I longed so much and for so long and now joy is here with my little farm.  The longing never really goes away, yet with each step forward one’s smile becomes wider.  For all of you with Barnheart too, may you find your joy soon and may that joy bring you peace. 

My name is Mona and I have Barnheart.               

Posted 1/26/2010 12:57pm by Mona.

Oh what a gorgeous spring like day today!

Yesterday’s storm was rainy and yucky but not at all as horrible as predicted.  The little road to the barn is very muddy this morning but most of the ice is gone so I could walk down quickly, not inch along like I’ve had to do.  The pathway in the paddock is still pretty icy and the mud is slippery but at least it’s just a short path to the tack room.  It’s warm enough today that I didn’t have to lug jugs of hot tap water.  I just used the water pump in the barn, wow!

And the alpacas are enjoying this burst of warmth too.  Dan had put some straw down on one end of the paddock for the boys to cush on a few weeks ago and the sunshine today has dried it up nicely.  Straw from the barn has also blown out, so now there’s a really large cushing area for them.  They seem to be basking in shifts.  This morning Guinness, Bo, and Coty were all out for hours, and now it’s Julio and Arlo.  Last night their fleeces were all wet and muddy with hay and straw stuck all over them.  Today they all look so much cleaner.

The rest of the paddock is an absolute muddy mess and this is where they’ve now decided is their poop pile of choice, all of it!  Better than inside the barn.  Last year when figuring out how to deal with the mud (i.e. drainage), it was suggested to us that the paddock area be considered a ‘sacrifice area.’  A sacrifice area is where no grass is grown and instead just stonedust or cement blocks, etc. is used.   It sounded like a great idea and clearly worked for that farm.  So what did we do?  We brought in loam and planted grass!   Once spring is really here we will move all that loam and bring in stonedust.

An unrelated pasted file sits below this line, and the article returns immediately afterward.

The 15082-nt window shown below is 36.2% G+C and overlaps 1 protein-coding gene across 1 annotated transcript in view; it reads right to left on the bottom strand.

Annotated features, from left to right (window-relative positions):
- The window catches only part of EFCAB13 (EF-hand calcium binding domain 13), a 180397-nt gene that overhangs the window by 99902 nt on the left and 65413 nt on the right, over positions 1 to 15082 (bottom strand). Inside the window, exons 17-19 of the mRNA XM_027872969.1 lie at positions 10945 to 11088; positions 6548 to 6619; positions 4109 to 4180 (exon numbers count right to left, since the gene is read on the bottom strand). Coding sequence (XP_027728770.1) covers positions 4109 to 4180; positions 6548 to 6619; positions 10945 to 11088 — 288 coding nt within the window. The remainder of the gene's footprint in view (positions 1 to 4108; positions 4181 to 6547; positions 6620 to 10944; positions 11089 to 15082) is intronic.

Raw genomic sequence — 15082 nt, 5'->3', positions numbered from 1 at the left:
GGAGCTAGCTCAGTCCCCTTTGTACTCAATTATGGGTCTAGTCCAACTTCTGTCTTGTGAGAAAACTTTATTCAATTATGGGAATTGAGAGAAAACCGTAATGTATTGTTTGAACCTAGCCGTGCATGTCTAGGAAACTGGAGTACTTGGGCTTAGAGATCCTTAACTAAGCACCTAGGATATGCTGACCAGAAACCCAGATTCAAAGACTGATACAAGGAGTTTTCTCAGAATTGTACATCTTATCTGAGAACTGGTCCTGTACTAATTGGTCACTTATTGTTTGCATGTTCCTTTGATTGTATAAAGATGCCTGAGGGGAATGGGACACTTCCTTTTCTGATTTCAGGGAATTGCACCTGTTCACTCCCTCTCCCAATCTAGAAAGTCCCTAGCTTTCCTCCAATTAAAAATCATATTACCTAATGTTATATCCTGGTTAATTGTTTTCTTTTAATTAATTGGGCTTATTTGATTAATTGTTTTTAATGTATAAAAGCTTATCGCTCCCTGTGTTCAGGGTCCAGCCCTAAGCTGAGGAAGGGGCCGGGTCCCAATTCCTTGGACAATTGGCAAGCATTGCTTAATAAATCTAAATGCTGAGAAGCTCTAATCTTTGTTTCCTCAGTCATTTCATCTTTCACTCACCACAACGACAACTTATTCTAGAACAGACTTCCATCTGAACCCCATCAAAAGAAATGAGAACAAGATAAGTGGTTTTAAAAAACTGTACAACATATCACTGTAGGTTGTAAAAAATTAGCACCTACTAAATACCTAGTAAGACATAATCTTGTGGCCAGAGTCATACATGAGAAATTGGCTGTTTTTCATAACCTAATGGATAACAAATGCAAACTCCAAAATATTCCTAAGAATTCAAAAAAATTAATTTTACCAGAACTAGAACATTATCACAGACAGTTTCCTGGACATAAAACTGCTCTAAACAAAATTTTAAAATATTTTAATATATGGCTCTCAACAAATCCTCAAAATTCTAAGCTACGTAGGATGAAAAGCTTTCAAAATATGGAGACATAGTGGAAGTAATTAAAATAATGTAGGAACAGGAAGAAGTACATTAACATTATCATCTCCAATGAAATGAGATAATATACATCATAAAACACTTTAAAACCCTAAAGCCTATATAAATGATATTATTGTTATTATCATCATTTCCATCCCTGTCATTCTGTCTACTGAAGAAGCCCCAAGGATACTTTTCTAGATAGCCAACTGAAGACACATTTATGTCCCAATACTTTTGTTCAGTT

There’s so much still to learn!  But having a great time ..............      

Posted 1/23/2010 3:45pm by Mona Kennedy.

Oh what an absolutely beautiful day today!  The sun has been shining and not a cloud in the sky.  The sky is so blue, blue, blue making this weeks’ additional 1 foot+ snowfall look so white, white, white.  Best of all it’s been just above freezing this afternoon, about 34 degrees, and the snow is really melting, running down off the roof like a stream.  It feels like Spring!

We thought it would be a good idea this weekend to clear out a lot of the snow from around the barn and the house in preparation for the upcoming rainstorm headed our way on Monday.  It’s supposed to be a little warmer with ‘significant’ rainfall.  We want to be sure the rain and melting snow are directed away from the barn and pasture and our cabin.  A warm and rainy Spring in New Hampshire, and especially Spring-like weather in January, could easily mean flooding due to all that fast melting snow.  The weather people are probably doing the usual ‘doom and gloom’ forecast, but this is our first experience with our little alpaca farm and rain with melting snow and we just don’t want to take any chances.